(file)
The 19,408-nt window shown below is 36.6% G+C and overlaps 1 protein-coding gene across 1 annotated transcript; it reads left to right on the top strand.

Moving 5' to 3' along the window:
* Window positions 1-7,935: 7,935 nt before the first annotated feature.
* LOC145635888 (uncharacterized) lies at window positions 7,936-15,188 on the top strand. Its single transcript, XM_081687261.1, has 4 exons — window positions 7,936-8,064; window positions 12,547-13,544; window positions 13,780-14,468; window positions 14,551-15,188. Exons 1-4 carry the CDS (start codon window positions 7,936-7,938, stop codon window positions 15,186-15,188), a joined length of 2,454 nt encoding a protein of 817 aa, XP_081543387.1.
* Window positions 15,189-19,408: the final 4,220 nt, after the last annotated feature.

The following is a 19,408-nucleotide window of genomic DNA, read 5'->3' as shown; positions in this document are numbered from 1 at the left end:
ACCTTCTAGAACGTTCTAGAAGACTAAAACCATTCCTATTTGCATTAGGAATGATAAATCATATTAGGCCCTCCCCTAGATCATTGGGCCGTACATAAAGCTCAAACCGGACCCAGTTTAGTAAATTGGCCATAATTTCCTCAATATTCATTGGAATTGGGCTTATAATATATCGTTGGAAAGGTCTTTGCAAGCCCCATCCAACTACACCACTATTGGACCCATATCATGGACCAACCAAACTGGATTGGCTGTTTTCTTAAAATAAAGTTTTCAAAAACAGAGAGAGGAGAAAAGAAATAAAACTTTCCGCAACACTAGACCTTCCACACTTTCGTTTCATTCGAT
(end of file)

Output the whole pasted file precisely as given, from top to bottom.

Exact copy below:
The 19,408-nt window shown below is 36.6% G+C and overlaps 1 protein-coding gene across 1 annotated transcript; it reads left to right on the top strand.

Moving 5' to 3' along the window:
* Window positions 1-7,935: 7,935 nt before the first annotated feature.
* LOC145635888 (uncharacterized) lies at window positions 7,936-15,188 on the top strand. Its single transcript, XM_081687261.1, has 4 exons — window positions 7,936-8,064; window positions 12,547-13,544; window positions 13,780-14,468; window positions 14,551-15,188. Exons 1-4 carry the CDS (start codon window positions 7,936-7,938, stop codon window positions 15,186-15,188), a joined length of 2,454 nt encoding a protein of 817 aa, XP_081543387.1.
* Window positions 15,189-19,408: the final 4,220 nt, after the last annotated feature.

The following is a 19,408-nucleotide window of genomic DNA, read 5'->3' as shown; positions in this document are numbered from 1 at the left end:
ACCTTCTAGAACGTTCTAGAAGACTAAAACCATTCCTATTTGCATTAGGAATGATAAATCATATTAGGCCCTCCCCTAGATCATTGGGCCGTACATAAAGCTCAAACCGGACCCAGTTTAGTAAATTGGCCATAATTTCCTCAATATTCATTGGAATTGGGCTTATAATATATCGTTGGAAAGGTCTTTGCAAGCCCCATCCAACTACACCACTATTGGACCCATATCATGGACCAACCAAACTGGATTGGCTGTTTTCTTAAAATAAAGTTTTCAAAAACAGAGAGAGGAGAAAAGAAATAAAACTTTCCGCAACACTAGACCTTCCACACTTTCGTTTCATTCGAT